Con*di"tion (?), n. [F., fr. L.
conditio (better condicio) agreement, compact,
condition; con- + a root signifying to show,
point out, akin to dicere to say, dicare to
proclaim, dedicate. See Teach, Token.]
1. Mode or state of being; state or
situation with regard to external circumstances or influences, or
to physical or mental integrity, health, strength, etc.;
predicament; rank; position, estate.
I am in my condition
A prince, Miranda; I do think, a king.
And O, what man's condition can be
Than his whom plenty starves and blessings curse?
The new conditions of life.
2. Essential quality; property;
It seemed to us a condition and property of
divine powers and beings to be hidden and unseen to others.
3. Temperament; disposition;
The condition of a saint and the complexion
of a devil.
4. That which must exist as the occasion
or concomitant of something else; that which is requisite in
order that something else should take effect; an essential
qualification; stipulation; terms specified.
I had as lief take her dowry with this
condition, to be whipped at the high cross every
Many are apt to believe remission of sins, but
they believe it without the condition of repentance.
5. (Law) A clause in a contract,
or agreement, which has for its object to suspend, to defeat, or
in some way to modify, the principal obligation; or, in case of a
will, to suspend, revoke, or modify a devise or bequest. It is
also the case of a future uncertain event, which may or may not
happen, and on the occurrence or non-occurrence of which, the
accomplishment, recission, or modification of an obligation or
testamentary disposition is made to depend. Blount.
Tomlins. Bouvier. Wharton.
Equation of condition. (Math.)
See under Equation. -- On or
Upon condition (that), used for
if in introducing conditional sentences. "Upon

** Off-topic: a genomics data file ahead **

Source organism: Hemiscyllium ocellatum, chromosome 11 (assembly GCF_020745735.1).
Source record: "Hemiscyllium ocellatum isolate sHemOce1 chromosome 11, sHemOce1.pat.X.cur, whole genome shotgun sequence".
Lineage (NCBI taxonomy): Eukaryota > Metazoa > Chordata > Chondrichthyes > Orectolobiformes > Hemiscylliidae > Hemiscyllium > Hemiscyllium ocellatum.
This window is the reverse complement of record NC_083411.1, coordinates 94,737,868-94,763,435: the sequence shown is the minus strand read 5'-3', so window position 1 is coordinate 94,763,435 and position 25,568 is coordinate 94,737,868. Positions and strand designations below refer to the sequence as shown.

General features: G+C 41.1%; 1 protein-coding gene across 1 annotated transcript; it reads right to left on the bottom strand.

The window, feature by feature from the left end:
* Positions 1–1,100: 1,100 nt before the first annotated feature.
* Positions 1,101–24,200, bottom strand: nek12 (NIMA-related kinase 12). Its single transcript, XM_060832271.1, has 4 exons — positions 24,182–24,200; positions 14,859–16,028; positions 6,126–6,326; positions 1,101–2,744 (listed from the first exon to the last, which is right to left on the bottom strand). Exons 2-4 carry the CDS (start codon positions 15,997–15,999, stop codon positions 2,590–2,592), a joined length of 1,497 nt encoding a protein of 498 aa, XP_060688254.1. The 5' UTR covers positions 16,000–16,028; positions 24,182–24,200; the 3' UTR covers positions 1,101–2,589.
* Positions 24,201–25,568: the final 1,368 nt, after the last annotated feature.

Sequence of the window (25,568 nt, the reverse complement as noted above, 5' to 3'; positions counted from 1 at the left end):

condition thou wilt swear to pay him tribute . . . thou shalt
be placed as viceroy under him." Shak. --
Conditions of sale, the terms on which it
is proposed to sell property by auction; also, the instrument
containing or expressing these terms.
Syn. -- State; situation; circumstances; station; case;
mode; plight; predicament; stipulation; qualification; requisite;
article; provision; arrangement. See State.
Con*di"tion (?), v. i.
[imp. & p. p. Conditioned (?);
p. pr. & vb. n. Conditioning.]
1. To make terms; to stipulate.
Pay me back my credit,
And I'll condition with ye.
Beau. & Fl.
2. (Metaph.) To impose upon an
object those relations or conditions without which knowledge and
thought are alleged to be impossible.
To think of a thing is to condition.
Sir W. Hamilton.
Con*di"tion, v. t. [Cf. LL.
conditionare. See Condition, n.]
1. To invest with, or limit by, conditions;
to burden or qualify by a condition; to impose or be imposed as
the condition of.
Seas, that daily gain upon the shore,
Have ebb and flow conditioning their march.
2. To contract; to stipulate; to
It was conditioned between Saturn and
Titan, that Saturn should put to death all his male children.
Sir W. Raleigh.
3. (U. S. Colleges) To put under
conditions; to require to pass a new examination or to make up a
specified study, as a condition of remaining in one's class or in
college; as, to condition a student who has failed in some
branch of study.
4. To test or assay, as silk (to
ascertain the proportion of moisture it contains).